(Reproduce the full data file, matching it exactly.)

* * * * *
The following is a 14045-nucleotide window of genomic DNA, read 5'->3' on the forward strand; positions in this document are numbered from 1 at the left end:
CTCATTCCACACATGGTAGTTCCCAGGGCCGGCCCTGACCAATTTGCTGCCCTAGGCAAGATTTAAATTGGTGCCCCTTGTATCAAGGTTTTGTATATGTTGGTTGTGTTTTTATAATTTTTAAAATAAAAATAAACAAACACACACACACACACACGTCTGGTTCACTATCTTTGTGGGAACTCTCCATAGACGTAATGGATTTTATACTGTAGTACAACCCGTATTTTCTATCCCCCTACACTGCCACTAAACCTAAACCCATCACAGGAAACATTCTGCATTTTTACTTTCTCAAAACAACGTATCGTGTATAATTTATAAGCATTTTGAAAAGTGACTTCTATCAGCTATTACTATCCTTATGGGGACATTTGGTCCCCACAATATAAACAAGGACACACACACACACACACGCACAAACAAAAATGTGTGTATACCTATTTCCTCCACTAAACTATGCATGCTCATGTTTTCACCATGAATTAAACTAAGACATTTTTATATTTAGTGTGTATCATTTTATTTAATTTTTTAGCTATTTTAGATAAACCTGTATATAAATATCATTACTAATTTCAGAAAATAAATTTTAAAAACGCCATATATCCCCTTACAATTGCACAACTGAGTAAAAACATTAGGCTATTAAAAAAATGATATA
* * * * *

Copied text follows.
The following is a 14045-nucleotide window of genomic DNA, read 5'->3' on the forward strand; positions in this document are numbered from 1 at the left end:
CTCATTCCACACATGGTAGTTCCCAGGGCCGGCCCTGACCAATTTGCTGCCCTAGGCAAGATTTAAATTGGTGCCCCTTGTATCAAGGTTTTGTATATGTTGGTTGTGTTTTTATAATTTTTAAAATAAAAATAAACAAACACACACACACACACACGTCTGGTTCACTATCTTTGTGGGAACTCTCCATAGACGTAATGGATTTTATACTGTAGTACAACCCGTATTTTCTATCCCCCTACACTGCCACTAAACCTAAACCCATCACAGGAAACATTCTGCATTTTTACTTTCTCAAAACAACGTATCGTGTATAATTTATAAGCATTTTGAAAAGTGACTTCTATCAGCTATTACTATCCTTATGGGGACATTTGGTCCCCACAATATAAACAAGGACACACACACACACACACGCACAAACAAAAATGTGTGTATACCTATTTCCTCCACTAAACTATGCATGCTCATGTTTTCACCATGAATTAAACTAAGACATTTTTATATTTAGTGTGTATCATTTTATTTAATTTTTTAGCTATTTTAGATAAACCTGTATATAAATATCATTACTAATTTCAGAAAATAAATTTTAAAAACGCCATATATCCCCTTACAATTGCACAACTGAGTAAAAACATTAGGCTATTAAAAAAATGATATA